But over the last week, as friends, family and complete strangers rallied to support Team Haris in the March for Babies, I’ve been shedding a different kind of tears.

It began with Pauline (a.k.a. @aspiringmama), author of the poignant blog Aspiring Mama, who first urged us to start the team and then became its’ greatest champion.

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Social Media: More than Just Fun

Monday, March 29th, 2010

Several times over the last couple months I’ve commented here about the power of social media to bring people together around campaigns – raising awareness for Rare Disease Day, help for Haiti after the Jan. 12 earthquake, saving a favorite television show with #Heroes100. It’s a fun, easy, almost magical way to take action on the causes that matter most to you. In a few short seconds you can reach out to thousands of individuals – something that even ten years ago was almost unthinkable.

But what happens when that cause is your very survival? What happens when social media is something more than just fun — a means for isolated individuals to reach out to the world beyond their sickbed, wheelchair or hospital room?

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Twitter Hosts a Different Kind of Tea Party

Thursday, March 11th, 2010

When I think of a cup of tea, I think: calm, tranquil, serene. The mental picture is two hands on a steaming cup, eyes closed while I breathe in vapors that tantalize the senses with hints of chamomile, mint or citrus smells (depending on my mood).  Now thanks to a story from the Associated Press this week on Chinese activists going online to blast “drinking tea” warnings by meddlesome authorities, I’ll never see that cup of tea quite the same way.

According to the Associated Press story:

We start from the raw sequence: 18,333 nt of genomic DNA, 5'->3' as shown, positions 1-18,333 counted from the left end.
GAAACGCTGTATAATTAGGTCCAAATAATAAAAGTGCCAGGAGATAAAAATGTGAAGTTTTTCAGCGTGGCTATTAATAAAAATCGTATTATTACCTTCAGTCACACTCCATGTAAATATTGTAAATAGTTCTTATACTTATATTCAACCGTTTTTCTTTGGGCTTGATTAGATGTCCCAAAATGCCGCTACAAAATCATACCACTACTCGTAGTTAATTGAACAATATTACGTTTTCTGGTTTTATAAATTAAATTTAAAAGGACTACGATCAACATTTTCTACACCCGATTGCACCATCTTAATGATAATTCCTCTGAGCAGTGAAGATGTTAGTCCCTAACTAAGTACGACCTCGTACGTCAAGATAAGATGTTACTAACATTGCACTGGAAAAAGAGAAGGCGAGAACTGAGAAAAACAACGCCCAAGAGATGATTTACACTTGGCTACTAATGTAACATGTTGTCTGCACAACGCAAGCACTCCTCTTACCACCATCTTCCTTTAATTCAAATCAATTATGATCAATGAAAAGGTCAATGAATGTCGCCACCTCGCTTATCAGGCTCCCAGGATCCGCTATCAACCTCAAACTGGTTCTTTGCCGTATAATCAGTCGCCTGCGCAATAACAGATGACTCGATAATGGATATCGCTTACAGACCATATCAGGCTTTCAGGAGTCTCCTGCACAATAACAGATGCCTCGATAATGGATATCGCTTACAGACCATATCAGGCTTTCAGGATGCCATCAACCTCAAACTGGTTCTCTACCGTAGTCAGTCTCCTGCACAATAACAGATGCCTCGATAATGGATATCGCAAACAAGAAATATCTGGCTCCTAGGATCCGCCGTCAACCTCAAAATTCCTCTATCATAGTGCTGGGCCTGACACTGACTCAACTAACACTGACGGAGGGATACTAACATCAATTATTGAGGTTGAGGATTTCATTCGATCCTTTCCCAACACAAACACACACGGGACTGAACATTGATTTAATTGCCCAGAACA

Police have long tried to shush and isolate potential activists, usually starting with a low-key warning, perhaps over a meal or a cup of tea. Now, the country’s troublemakers are openly blogging and tweeting their stories about “drinking tea” with the cops, allowing the targeted citizens to bond and diluting the intimidation they feel.

The movement is an embarrassment for officials, who are suspicious of anything that looks like an organized challenge to their authority. And it can’t help that “drinking tea” stories seem to be spreading among ordinary Chinese, including ones who signed a recent online call for political reform.

The country’s top political event of the year, the National People’s Congress, has given the stories another bump. More than 200 people say they’ve been invited by police to “drink tea” since just Friday, when the congress began, said independent political blogger Ran Yunfei.

 That Chinese activists found ways to go around official censorship of the Internet and get their stories out to others helps increased a sense of community for those under scrutiny and reinforces the power potential of the Internet.

 As we saw in Iran following the disputed June 2009 elections and for Haiti after January’s massive earthquake social media like Twitter can simultaneously allow users to spread information about events and draw in a truly international “coalition” of people who feel the same or empathize with the challenges. Those coalition members can and have raised the profile of the issue, raised money and provided invaluable moral support to those struggling through difficult situations.

 It’s a strange kind of magic that unfolds via spells crafted of 140 characters or less. And I, for one, can’t wait to see what practitioners come up with next.

Social Media: Heroes on the Campaign Trail

Wednesday, March 3rd, 2010

One of the most wonderful things about social media tools like Twitter and Facebook is the ability to locate and connect with people who care about the same issues as you do – and try to do something about them.

The Twitterverse is loaded with great individuals and groups hoping to raise awareness and campaign on everything from human trafficking to health care, from sports teams draft choices to saving favorite television shows.

(Yes, #heroes fans, I’m getting there!!!)

Here’s just a sampling of my evergreen favorites:

  1. Women’s issues/rights: @safeworld4women, @thewip, @GlobalFundWomen and @Womens_eNews are just a few of the tweeters out there raising awareness on women’s issues
  2. Rare Disease: @GlobalGenes and @rarediseaseday are among those raising awareness about #raredisease and what families face in battling rare, debilitating conditions
  3. Autism Spectrum: @autismtoday and @AutismMomExpert are among hundreds campaigning for #autism awareness and acceptance
  4. HumanTrafficking: @27millionslaves and @TrafficInPeople are among those campaigning to end #humantrafficking
  5. Human Rights: @witnessorg @EnoughProject, @AmnestyUK and @jonhutsun